Friday, December 30, 2016
Because the week between Christmas and New Years is typically slow for legal education news, I am going to discuss the best legal education articles for 2016.
- Patti Alleva (North Dakota) & Jennifer A. Gundlach (Hofstra), Learning Intentionally and the Metacognitive Task, Journal of Legal Education, Volume 65, Number 4, Summer 2016. The article explores the importance of metacognition and learning about learning to legal education and lawyering.
- Louis D. Bilionis (Cincinnati), Professional Formation and the Political Economy of the American Law School, Tennessee Law Review, Vol. 83, No. 3, 2016. This article proposes that a comprehensive model for doing professional formation in law school is now in sight.
- Steven Friedland (Elon) & Ian Holloway (Calgary), The Law School of 2020. Our view is that the 2020 law school will indeed be different. But how different depends on who wins the war between traditional education, tracing back to the days of Professor Christopher Columbus Langdell in the 1870s, and the current drivers influencing legal education from inside and out. In a word, we are living in a time of struggle – struggle for control of the soul of legal education.
- Alli Gerkman (IAALS) and Logan Cornett (IAALS), Foundations for Practice: The Whole Lawyer and the Character Quotient. Study of the skillset lawyers want in new graduates and the skillset lawyers believe new graduates have.
- Peter H. Huang (Colorado), Meta-Mindfulness: A New Hope, 19 Richmond Journal of Law and Public Interest 303-24 (2016). This essay analyzes meta-mindfulness, defined as mindfulness about mindfulness.
- Lucy A. Jewel (Tennessee), Old-School Rhetoric and New-School Cognitive Science: The Enduring Power of Logocentric Categories, JALWD, Vol. 13, 2016. A fascinating article that examines legal reasoning through the lens of cognitive science
- Adam Lamparello (Indiana Tech), Assessing a Law School's Program of Legal Education to Comply with the American Bar Association's Revised Standards and Maximize Student Attainment of Core Lawyering Competencies. This article discusses the very timely topic of assessing outcomes in legal education.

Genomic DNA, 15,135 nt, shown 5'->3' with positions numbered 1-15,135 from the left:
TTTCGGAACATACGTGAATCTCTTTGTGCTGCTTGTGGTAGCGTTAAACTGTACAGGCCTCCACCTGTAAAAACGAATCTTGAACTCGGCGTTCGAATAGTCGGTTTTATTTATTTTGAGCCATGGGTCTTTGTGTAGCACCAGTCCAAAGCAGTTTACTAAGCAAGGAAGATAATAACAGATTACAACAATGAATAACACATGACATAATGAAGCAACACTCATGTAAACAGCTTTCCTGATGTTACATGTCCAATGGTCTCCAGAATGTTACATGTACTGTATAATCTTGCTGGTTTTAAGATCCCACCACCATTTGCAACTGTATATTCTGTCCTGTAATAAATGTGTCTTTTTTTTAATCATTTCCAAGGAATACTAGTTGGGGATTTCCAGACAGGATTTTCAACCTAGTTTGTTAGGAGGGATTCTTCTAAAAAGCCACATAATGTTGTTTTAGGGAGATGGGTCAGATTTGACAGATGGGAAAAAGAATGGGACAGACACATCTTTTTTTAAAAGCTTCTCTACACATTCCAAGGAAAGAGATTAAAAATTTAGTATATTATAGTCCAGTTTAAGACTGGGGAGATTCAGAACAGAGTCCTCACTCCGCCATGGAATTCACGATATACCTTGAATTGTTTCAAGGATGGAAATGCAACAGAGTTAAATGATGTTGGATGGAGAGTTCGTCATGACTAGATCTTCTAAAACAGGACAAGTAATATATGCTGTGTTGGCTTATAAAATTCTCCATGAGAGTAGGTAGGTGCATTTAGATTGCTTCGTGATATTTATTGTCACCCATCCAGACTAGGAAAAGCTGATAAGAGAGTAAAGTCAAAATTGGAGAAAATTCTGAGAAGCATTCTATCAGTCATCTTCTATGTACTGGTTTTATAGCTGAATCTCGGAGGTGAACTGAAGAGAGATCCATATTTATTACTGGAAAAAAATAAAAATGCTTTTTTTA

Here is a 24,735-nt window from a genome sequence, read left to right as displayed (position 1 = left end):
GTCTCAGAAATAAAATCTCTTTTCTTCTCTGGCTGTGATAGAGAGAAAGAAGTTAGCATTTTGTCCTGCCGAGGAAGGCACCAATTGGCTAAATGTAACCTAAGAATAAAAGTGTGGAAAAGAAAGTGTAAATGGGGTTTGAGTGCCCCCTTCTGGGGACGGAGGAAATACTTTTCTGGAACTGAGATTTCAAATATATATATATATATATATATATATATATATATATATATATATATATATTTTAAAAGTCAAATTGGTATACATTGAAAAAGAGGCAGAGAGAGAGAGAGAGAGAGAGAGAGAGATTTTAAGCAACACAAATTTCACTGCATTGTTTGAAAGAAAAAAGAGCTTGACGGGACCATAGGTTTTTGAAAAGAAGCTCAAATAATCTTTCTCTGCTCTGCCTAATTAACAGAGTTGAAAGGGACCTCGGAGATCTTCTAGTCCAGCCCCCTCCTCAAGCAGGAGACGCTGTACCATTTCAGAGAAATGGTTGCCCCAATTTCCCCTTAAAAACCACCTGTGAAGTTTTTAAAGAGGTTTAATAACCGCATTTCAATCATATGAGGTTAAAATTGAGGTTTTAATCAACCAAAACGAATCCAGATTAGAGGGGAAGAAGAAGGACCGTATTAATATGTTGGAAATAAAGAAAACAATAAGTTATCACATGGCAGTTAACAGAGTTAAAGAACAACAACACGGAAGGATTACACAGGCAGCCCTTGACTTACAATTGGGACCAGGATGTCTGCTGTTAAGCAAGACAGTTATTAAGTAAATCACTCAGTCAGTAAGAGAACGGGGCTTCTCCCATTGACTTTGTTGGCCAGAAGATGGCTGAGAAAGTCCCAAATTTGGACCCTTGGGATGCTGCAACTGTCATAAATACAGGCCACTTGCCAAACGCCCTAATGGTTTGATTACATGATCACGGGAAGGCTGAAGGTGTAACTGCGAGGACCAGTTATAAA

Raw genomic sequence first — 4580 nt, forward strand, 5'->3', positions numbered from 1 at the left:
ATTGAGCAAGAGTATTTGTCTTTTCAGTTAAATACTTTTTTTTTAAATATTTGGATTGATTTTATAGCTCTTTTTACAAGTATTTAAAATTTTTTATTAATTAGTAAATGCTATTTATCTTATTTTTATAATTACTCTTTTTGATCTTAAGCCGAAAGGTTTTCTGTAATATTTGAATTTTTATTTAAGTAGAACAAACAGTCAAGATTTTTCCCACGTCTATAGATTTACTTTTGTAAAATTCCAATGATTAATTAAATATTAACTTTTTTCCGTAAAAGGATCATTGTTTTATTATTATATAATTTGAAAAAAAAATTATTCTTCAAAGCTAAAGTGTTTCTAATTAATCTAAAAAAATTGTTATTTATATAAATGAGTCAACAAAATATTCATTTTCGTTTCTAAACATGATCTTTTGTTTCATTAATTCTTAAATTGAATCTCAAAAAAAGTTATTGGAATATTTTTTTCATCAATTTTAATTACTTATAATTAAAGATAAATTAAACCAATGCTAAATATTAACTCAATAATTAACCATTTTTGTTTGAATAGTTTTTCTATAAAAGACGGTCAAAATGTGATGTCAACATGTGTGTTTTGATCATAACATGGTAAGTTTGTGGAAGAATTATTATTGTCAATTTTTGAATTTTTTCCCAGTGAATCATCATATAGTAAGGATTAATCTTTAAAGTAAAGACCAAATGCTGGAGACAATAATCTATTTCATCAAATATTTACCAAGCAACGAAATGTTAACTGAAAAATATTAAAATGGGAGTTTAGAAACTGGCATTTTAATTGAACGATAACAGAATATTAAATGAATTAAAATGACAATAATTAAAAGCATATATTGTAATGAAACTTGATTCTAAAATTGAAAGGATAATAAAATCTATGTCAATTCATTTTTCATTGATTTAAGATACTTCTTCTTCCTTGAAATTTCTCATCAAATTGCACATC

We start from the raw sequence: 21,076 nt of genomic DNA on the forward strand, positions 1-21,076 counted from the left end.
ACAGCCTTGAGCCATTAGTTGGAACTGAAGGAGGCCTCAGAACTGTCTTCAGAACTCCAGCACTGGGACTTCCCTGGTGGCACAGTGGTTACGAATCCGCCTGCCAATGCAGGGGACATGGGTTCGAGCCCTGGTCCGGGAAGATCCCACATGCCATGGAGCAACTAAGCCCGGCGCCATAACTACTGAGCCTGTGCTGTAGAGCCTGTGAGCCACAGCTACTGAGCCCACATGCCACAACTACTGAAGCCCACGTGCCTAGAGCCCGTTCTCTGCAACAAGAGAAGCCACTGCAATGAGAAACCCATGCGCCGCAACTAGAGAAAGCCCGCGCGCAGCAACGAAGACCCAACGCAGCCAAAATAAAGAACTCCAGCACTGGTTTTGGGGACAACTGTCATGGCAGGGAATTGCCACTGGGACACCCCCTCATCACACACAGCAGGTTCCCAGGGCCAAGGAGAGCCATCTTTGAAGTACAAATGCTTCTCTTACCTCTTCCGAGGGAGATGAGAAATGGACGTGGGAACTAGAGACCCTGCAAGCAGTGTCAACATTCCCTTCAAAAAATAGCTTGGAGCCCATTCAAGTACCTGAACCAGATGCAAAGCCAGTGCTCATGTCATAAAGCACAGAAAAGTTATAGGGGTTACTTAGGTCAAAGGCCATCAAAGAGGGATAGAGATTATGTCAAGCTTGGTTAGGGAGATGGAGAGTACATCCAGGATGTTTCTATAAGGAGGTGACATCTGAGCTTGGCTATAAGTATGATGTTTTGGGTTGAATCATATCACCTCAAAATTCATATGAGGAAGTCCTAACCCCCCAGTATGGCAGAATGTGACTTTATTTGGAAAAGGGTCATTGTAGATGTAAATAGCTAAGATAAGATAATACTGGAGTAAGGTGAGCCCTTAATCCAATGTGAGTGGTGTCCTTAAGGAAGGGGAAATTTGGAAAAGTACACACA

- Adam Lamparello (Indiana Tech) and Charles E. MacLean (Indiana Tech), Creating the New Law School by Fully Integrating Experiential Education Across the Entire Curriculum. Law schools must integrate experiential learning across the entire curriculum to create an assessment-driven and outcome-based program of legal education that enables students to develop core lawyering competencies and solve real-world problems. Law schools must collapse the distinction between analytical, practical skills, and clinical training and develop a cohesive curricular model that bridges the divide between legal education and law practice.
- Joni Larson (Indiana Tech), To Develop Critical Thinking Skills and Allow Students to Be Practice Ready, We Must Move Well Beyond the Lecture Format, Elon Law Review, Vol. 8:443. If students are to emerge from law school with practice ready skills, they must be given the opportunity to learn and practice a variety of skills and develop the necessary qualities that will allow them to effectively and efficiently enter the practice of law.
- Harold Anthony Lloyd (Wake Forest), Cognitive Emotion and the Law, Law & Psychology Review, forthcoming. This article shows that cognitive emotion affects law and legal analysis.
- Deborah Jones Merritt (Ohio State), Cognition and Justice: New Ways to Think Like a Lawyer, Arkansas Law Review, forthcoming. Functional justice includes two sub-types: rule-abiding justice and rule-changing justice. Law schools focus primarily on rule-changing justice, while practicing attorneys most often pursue rule-abiding justice.
Finally, Professor Louis Schulze wrote a series of posts on the Faculty Lounge, explaining in detail how he and his colleagues at Florida International University grabbed the top spot on the Florida bar for first-time takers for the last three exams. The quick answer is that they used techniques from general education research.
- Louis Schulze, Ask Not What You Can Do For Your Students; Ask What Your Students Can Do For Themselves
- Louis Schulze, Using Cognitive Psychology to Improve Student Performance, Part Two: Metacognition and Self-Regulated Learning
- Louis Schulze, Using Cognitive Psychology to Improve Student Performance, Part Three: Spaced Repetition
- Louis Schulze, Using Cognitive Psychology to Improve Student Performance, Part Four: Cognitive Schema Theory
- Louis Schulze, Using Cognitive Psychology to Improve Student Performance, Part Five: Putting it All Together
- Louis Schulze,Using Cognitive Psychology to Improve Student Performance, Part Six: Putting it All Together II